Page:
Feeds

Sony Vaio U70P Wi-Fi micro PC

Smaller than a laptop, bigger than a PDA - the perfect PC size?

  • alert
  • submit to reddit

TrustedReviews.comPreview Sony is a company that never ceases to amaze me. Every time I think that it can't produce another groundbreaking product, it does just that. When I looked at the Sony Vaio X505 ultra-slim notebook earlier this year, I was amazed at how small and light it was, while remaining a usable mobile tool. But with the Vaio Type U, Sony has created a mobile computer that makes even the X505 look big, writes Riyad Emeran.

The Type U is about the size of that ill-fated PDA pioneer, Apple's Newton MessagePad. Its exact dimensions are 16.7 x 11 x 2.8cm, with a weight of 550g. However, whereas a PDA is a device that's designed to do some of what a PC can do, the Vaio Type U actually is a PC. Despite the small dimensions, there's a complete set of PC components hiding inside that brushed silver and black chassis.

Sony Vaio U70 with 'fin' stylus and remote control

For starters, there's a 1GHz Intel Pentium M CPU backed up by 512MB of RAM, although the integrated graphics use will use a minimum of 8MB of that. There's a 20GB hard disk, which is small by modern notebook standards, but you've got to remember how much Sony has had to squeeze into such a small casing.

Dominating the front of the Type U is the 5in TFT screen. With a resolution of 800 x 600, it's a little low by notebook standards but very high by PDA standards. The screen is bright and vibrant, and the viewing angle is surprisingly good, considering that the device is going to be directly in front of you when you're using it. The screen is also touch-sensitive which is pretty handy.

Pointer control comes courtesy of a thumb stick that brings back memories of the Toshiba Libretto, which used a similar device imbedded in its lid. Pressing the thumb stick inwards is equivalent to pressing the left mouse button, while at the top left corner of the fascia is a group of three buttons that represent the left and right mouse buttons, along with a scroll-lock button. The latter is particularly useful when you're scrolling through web pages. Above the thumb stick is a four-way rocker pad that serves as your cursor keys, while there's a button in the centre that selects the highlighted option.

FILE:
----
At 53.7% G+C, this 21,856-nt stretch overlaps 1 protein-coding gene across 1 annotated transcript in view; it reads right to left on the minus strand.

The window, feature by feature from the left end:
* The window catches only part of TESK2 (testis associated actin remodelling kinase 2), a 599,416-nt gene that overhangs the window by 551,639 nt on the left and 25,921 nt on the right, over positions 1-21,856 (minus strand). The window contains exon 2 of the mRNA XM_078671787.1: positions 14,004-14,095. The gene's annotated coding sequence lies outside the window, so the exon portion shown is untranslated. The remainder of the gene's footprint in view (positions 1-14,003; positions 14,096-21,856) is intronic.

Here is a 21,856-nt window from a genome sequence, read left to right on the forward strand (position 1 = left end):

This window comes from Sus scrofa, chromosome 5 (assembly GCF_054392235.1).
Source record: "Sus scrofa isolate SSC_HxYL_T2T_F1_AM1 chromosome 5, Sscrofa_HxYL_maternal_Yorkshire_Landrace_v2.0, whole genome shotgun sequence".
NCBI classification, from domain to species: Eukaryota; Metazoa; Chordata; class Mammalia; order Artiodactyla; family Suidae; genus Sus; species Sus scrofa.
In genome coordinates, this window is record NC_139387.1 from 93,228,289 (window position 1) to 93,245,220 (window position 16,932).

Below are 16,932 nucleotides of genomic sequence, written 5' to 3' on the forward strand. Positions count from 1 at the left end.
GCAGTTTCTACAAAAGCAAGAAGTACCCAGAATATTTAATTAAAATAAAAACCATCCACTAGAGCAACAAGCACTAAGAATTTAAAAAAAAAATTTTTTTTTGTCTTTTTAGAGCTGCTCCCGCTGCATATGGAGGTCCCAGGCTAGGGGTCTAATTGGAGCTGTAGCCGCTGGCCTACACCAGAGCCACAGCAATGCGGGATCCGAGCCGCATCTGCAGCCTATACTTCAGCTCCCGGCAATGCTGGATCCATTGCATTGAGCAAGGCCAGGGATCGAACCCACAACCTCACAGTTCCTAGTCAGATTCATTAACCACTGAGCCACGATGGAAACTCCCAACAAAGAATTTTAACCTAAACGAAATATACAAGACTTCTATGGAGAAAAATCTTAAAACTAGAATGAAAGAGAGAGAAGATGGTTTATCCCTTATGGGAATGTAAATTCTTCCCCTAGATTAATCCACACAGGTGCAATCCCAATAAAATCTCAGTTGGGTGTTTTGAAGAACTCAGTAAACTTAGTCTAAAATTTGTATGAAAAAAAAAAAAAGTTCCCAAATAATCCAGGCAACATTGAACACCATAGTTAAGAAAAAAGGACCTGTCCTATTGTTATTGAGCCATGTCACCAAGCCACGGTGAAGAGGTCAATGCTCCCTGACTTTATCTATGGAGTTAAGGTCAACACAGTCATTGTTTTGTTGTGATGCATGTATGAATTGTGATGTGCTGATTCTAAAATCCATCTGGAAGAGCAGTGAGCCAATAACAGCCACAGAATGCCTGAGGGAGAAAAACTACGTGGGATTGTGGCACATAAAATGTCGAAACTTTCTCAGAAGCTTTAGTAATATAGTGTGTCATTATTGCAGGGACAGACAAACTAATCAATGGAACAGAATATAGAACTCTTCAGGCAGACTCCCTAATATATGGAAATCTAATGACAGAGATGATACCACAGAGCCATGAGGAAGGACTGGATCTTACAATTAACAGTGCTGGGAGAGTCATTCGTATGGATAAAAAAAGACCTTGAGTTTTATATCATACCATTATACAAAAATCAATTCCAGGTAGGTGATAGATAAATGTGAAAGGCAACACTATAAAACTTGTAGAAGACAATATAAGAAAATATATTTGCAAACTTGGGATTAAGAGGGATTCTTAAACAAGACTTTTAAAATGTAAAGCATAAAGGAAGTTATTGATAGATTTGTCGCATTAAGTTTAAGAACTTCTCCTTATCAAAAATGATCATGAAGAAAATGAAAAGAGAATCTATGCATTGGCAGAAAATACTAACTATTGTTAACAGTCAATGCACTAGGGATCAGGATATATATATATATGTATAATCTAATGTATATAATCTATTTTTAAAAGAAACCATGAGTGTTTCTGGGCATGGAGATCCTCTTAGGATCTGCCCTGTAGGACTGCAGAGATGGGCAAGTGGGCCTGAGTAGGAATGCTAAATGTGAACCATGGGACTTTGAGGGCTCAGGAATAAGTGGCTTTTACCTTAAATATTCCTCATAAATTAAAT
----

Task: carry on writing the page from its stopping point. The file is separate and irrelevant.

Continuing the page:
The bottom right corner also houses three buttons. One of these controls the brightness of the backlight, another takes you into a hardware set-up menu populated with volume control, brightness, mute etc. The third button fires up a rather strange handwriting recognition/text entry utility that I couldn't quite get the hang of. Now, before you think that I shouldn't be reviewing a PC if I can't figure out the applications, let me point out that the Type U is only available in Japan, so everything on this device, including Windows XP, is Japanese.

The final two buttons are in the bottom left corner, and are labelled Zoom and Rotate. The Zoom button will change the resolution of the screen - you can drop it down to 640 x 480, or push it up to 1024 x 768, 1280 x 1024 or 1600 x 1200. Of course the higher resolutions present you with a virtual desktop that you have to scroll around. The Rotate button spins the display into a portrait format, which can be very handy when you're reading a long document.

On the left side of the chassis is the power switch, a hold switch to stop any buttons being pressed inadvertently, and a headphone socket. The headphone socket also accepts a Sony type remote control and thankfully one is supplied in the box, complete with backlit display. On the right is a single USB port, a hardware switch for the integrated 802.11b wireless adapter and a control+alt+del button - absolutely imperative for any Windows-based device.

Sony Vaio U70

On the top you'll find a standby button, a MemoryStick slot and a CompactFlash slot. It's good to see that Sony is giving you the option of using a different memory card format from it's own MemoryStick. Here you'll also find a couple of clips that hold the battery in place - the battery takes up the whole back of the device.

Next page: Recent reviews

Whitepapers

Designing a Defense for Mobile Applications
Learn about the various considerations for defending mobile applications - from the application architecture itself to the myriad testing technologies.
How modern custom applications can spur business growth
Learn how to create, deploy and manage custom applications without consuming or expanding the need for scarce, expensive IT resources.
Reducing security risks from open source software
Follow a few strategies and your organization can gain the full benefits of open source and the cloud without compromising the security of your applications.
Boost IT visibility and business value
How building a great service catalog relieves pressure points and demonstrates the value of IT service management.
Consolidation: the foundation for IT and business transformation
In this whitepaper learn how effective consolidation of IT and business resources can enable multiple, meaningful business benefits.